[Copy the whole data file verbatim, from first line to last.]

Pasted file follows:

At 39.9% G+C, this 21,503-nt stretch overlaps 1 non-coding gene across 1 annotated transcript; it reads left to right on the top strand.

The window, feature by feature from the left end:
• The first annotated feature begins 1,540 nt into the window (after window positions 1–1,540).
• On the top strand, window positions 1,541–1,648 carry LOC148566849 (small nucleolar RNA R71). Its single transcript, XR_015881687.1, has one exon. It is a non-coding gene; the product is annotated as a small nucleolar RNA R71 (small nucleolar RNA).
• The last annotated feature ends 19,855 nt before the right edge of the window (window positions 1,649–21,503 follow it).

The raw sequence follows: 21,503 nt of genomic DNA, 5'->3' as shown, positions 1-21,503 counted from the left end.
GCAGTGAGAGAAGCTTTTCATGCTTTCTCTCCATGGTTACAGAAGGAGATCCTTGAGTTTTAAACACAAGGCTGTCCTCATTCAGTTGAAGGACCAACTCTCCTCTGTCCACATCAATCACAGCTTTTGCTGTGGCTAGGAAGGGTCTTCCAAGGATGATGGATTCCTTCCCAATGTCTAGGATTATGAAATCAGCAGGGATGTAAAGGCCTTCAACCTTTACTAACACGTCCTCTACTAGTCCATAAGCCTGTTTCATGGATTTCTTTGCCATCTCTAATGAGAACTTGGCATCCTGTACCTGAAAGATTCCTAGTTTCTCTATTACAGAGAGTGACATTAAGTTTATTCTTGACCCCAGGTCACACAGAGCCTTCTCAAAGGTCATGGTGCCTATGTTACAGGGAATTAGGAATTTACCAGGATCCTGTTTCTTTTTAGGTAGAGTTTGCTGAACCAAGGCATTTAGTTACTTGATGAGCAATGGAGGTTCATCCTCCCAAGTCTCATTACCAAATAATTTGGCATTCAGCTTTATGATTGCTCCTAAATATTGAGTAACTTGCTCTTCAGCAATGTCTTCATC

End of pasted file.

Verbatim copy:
At 39.9% G+C, this 21,503-nt stretch overlaps 1 non-coding gene across 1 annotated transcript; it reads left to right on the top strand.

The window, feature by feature from the left end:
• The first annotated feature begins 1,540 nt into the window (after window positions 1–1,540).
• On the top strand, window positions 1,541–1,648 carry LOC148566849 (small nucleolar RNA R71). Its single transcript, XR_015881687.1, has one exon. It is a non-coding gene; the product is annotated as a small nucleolar RNA R71 (small nucleolar RNA).
• The last annotated feature ends 19,855 nt before the right edge of the window (window positions 1,649–21,503 follow it).

The raw sequence follows: 21,503 nt of genomic DNA, 5'->3' as shown, positions 1-21,503 counted from the left end.
GCAGTGAGAGAAGCTTTTCATGCTTTCTCTCCATGGTTACAGAAGGAGATCCTTGAGTTTTAAACACAAGGCTGTCCTCATTCAGTTGAAGGACCAACTCTCCTCTGTCCACATCAATCACAGCTTTTGCTGTGGCTAGGAAGGGTCTTCCAAGGATGATGGATTCCTTCCCAATGTCTAGGATTATGAAATCAGCAGGGATGTAAAGGCCTTCAACCTTTACTAACACGTCCTCTACTAGTCCATAAGCCTGTTTCATGGATTTCTTTGCCATCTCTAATGAGAACTTGGCATCCTGTACCTGAAAGATTCCTAGTTTCTCTATTACAGAGAGTGACATTAAGTTTATTCTTGACCCCAGGTCACACAGAGCCTTCTCAAAGGTCATGGTGCCTATGTTACAGGGAATTAGGAATTTACCAGGATCCTGTTTCTTTTTAGGTAGAGTTTGCTGAACCAAGGCATTTAGTTACTTGATGAGCAATGGAGGTTCATCCTCCCAAGTCTCATTACCAAATAATTTGGCATTCAGCTTTATGATTGCTCCTAAATATTGAGTAACTTGCTCTTCAGCAATGTCTTCATC